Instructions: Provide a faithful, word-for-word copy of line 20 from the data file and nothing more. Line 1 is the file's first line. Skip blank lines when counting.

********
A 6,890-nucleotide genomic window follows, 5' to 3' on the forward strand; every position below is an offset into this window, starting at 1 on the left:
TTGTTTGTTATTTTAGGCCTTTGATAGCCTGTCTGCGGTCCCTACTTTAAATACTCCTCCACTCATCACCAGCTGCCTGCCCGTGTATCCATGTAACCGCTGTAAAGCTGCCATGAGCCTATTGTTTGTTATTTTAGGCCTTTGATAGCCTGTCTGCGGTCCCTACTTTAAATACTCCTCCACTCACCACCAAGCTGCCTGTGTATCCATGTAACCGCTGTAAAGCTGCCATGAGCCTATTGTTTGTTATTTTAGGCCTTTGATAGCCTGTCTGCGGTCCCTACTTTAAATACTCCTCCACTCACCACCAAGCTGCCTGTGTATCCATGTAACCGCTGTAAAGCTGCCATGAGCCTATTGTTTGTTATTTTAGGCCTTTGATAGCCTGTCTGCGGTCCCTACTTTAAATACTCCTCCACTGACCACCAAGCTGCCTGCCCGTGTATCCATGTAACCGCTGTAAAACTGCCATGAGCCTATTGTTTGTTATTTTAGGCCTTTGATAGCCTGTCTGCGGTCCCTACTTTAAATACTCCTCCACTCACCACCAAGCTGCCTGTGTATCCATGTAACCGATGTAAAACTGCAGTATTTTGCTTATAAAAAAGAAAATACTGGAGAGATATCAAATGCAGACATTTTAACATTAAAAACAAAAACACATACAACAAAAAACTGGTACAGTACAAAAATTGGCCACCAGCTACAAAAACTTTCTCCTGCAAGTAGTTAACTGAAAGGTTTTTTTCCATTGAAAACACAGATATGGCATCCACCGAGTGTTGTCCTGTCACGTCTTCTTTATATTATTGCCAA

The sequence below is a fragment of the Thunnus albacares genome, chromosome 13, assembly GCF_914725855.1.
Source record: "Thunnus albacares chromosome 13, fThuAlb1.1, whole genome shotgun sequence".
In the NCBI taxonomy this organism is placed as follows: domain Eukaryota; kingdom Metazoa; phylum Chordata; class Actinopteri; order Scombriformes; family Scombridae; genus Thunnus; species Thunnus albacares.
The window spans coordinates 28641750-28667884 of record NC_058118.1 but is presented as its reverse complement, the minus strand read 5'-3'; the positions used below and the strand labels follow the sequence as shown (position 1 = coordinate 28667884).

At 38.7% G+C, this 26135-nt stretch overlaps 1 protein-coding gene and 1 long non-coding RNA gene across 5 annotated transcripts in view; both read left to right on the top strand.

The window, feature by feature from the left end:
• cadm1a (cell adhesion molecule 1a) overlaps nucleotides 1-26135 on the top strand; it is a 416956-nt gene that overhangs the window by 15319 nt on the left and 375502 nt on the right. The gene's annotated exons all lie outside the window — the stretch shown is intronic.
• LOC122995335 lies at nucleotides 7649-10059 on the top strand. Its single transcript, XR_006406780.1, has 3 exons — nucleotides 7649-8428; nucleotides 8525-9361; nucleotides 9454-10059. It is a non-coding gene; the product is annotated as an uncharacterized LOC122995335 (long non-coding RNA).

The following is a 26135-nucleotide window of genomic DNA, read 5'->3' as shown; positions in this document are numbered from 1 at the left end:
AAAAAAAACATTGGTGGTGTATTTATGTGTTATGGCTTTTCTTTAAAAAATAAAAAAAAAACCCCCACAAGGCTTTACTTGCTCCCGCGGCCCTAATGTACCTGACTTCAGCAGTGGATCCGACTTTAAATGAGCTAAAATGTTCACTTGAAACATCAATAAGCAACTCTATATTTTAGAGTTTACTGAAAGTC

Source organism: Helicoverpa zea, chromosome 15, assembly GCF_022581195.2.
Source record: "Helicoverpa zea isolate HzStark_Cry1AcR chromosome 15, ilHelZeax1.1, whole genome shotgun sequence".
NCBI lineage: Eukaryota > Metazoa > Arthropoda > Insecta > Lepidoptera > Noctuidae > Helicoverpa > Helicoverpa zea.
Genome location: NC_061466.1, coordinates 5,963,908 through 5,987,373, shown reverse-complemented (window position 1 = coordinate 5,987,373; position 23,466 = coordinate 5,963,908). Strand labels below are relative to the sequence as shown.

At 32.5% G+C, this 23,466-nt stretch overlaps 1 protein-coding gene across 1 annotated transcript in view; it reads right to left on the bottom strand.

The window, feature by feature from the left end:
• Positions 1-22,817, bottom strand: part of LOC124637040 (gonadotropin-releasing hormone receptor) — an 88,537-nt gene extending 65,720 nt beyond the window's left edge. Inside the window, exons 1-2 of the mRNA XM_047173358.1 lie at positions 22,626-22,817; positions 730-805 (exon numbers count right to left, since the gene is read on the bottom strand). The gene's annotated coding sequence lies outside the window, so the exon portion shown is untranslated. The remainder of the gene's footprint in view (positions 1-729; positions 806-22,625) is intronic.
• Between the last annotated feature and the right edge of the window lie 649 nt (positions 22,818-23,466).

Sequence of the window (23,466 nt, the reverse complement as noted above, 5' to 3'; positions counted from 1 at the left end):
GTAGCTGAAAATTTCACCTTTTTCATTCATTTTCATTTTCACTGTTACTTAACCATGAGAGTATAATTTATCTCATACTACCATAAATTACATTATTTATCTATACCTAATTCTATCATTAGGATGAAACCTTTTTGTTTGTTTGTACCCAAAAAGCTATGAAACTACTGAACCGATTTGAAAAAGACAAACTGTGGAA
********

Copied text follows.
• Between the last annotated feature and the right edge of the window lie 649 nt (positions 22,818-23,466).